At the beginning of the 1930s, I worked on the construction of Rockefeller Plaza. Despite the great danger, work there was pure pleasure. At that time, health and safety regulations did not exist and alcohol at work was the norm.
On this day, the photographer – Charles Ebbets – came to the construction field. He photographed the building being built. I asked him to take a picture of us. I suggested that we would sit on a steel beam. He liked the idea very much, so I called the boys and ordered to sit on the element. My colleagues did not want to break away from lunch, so they took it with them.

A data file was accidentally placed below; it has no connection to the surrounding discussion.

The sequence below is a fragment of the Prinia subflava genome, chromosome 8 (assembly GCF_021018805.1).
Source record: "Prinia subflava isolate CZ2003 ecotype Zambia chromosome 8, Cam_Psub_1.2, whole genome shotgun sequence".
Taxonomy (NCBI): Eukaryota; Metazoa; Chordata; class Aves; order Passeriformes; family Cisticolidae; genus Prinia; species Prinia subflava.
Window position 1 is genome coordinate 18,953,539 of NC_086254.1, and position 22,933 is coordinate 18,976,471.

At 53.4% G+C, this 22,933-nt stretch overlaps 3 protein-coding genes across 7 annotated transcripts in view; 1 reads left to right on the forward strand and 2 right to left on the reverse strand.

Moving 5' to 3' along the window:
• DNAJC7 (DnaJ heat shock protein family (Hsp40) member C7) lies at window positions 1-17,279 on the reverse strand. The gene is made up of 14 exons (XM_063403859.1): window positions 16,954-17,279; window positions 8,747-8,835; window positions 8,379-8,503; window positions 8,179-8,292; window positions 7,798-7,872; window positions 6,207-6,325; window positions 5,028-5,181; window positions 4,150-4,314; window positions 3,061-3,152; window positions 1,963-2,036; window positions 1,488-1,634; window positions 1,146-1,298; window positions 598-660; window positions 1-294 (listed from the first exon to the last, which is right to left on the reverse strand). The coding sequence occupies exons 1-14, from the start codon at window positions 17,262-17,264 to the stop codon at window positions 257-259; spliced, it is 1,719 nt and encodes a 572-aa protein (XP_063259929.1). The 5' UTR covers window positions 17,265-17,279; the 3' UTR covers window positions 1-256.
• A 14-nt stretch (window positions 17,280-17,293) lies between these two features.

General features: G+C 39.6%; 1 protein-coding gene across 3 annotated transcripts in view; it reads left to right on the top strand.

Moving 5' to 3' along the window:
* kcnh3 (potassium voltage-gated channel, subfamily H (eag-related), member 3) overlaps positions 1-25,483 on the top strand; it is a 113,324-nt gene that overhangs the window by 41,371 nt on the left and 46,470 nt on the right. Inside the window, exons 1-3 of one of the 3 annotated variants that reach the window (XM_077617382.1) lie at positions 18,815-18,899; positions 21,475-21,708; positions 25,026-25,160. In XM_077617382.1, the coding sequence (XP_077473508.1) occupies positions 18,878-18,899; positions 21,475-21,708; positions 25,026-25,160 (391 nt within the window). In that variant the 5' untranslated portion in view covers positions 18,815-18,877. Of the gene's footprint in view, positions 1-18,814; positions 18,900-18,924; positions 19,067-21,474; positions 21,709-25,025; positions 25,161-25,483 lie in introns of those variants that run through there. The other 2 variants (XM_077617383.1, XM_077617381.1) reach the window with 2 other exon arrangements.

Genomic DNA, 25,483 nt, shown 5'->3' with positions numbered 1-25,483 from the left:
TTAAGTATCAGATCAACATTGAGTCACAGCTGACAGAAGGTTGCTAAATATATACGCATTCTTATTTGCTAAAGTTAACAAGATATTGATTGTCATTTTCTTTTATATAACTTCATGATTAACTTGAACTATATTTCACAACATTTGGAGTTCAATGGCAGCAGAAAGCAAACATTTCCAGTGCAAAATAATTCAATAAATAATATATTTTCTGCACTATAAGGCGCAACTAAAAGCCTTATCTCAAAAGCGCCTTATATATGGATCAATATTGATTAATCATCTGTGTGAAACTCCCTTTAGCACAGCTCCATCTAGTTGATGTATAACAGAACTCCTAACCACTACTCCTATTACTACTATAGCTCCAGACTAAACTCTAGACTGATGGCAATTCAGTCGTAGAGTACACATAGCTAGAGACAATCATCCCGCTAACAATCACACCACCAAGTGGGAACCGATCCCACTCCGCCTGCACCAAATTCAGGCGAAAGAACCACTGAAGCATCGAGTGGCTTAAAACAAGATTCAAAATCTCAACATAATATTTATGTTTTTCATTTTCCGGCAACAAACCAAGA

I went last on the beam. I wanted to sit next to Gustáv Popovič – a Slovak immigrant who did not part with whiskey at the construction site. When I sat down, I said, “put the bottle down for the picture, you drunkard. It really upset him and he pushed me in anger, so that I barely managed to catch the beam. Eventually, I jumped onto the platform below (of course, there was a landing below – Charles removed it later in Photoshop).
A moment later, Charles took a picture that became one of the most famous photos in history. Unfortunately, without me.
The photo is a photomontage. The source of the original photo:
The presented story is untrue and humorous.